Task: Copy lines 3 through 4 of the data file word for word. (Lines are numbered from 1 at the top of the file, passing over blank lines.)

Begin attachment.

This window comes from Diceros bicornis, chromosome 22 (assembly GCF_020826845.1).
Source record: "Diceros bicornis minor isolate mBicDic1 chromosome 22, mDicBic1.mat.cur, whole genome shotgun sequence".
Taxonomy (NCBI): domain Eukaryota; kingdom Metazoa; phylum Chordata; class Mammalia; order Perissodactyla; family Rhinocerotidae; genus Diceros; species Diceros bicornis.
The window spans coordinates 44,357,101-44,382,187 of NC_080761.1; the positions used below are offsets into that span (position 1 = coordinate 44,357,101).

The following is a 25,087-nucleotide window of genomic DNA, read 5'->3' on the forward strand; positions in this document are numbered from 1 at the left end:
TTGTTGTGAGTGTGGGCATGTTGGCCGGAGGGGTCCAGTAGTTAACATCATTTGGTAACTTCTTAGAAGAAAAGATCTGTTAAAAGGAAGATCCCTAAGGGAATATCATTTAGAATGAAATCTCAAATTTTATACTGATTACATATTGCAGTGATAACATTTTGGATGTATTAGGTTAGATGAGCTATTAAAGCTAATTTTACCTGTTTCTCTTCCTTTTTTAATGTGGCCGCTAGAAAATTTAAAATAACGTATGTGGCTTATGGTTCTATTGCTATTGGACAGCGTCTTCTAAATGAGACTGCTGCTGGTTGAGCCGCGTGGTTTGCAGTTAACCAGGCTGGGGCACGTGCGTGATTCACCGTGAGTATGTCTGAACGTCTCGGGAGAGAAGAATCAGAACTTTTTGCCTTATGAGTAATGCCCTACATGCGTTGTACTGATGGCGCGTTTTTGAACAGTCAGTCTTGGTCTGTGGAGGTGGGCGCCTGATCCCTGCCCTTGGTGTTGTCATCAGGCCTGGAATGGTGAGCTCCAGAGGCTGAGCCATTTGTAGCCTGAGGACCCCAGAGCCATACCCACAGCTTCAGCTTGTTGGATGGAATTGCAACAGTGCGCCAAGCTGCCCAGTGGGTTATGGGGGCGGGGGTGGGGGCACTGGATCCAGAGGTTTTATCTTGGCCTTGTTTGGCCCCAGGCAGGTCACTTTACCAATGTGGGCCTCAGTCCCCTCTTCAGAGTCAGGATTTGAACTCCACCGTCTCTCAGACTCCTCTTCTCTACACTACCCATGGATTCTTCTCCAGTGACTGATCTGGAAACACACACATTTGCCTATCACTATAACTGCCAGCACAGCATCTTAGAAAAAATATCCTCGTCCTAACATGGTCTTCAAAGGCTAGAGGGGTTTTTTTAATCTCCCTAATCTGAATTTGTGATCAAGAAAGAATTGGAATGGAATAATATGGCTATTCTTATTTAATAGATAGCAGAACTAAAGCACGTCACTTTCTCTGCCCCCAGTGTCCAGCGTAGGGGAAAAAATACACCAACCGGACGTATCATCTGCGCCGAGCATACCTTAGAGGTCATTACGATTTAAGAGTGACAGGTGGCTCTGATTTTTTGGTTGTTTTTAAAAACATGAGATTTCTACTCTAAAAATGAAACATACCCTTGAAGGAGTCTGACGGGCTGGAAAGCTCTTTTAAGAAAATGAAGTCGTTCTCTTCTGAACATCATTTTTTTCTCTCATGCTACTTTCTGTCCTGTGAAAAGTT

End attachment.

Taxonomy (NCBI): domain Eukaryota; kingdom Metazoa; phylum Chordata; class Mammalia; order Perissodactyla; family Rhinocerotidae; genus Diceros; species Diceros bicornis.
The window spans coordinates 44,357,101-44,382,187 of NC_080761.1; the positions used below are offsets into that span (position 1 = coordinate 44,357,101).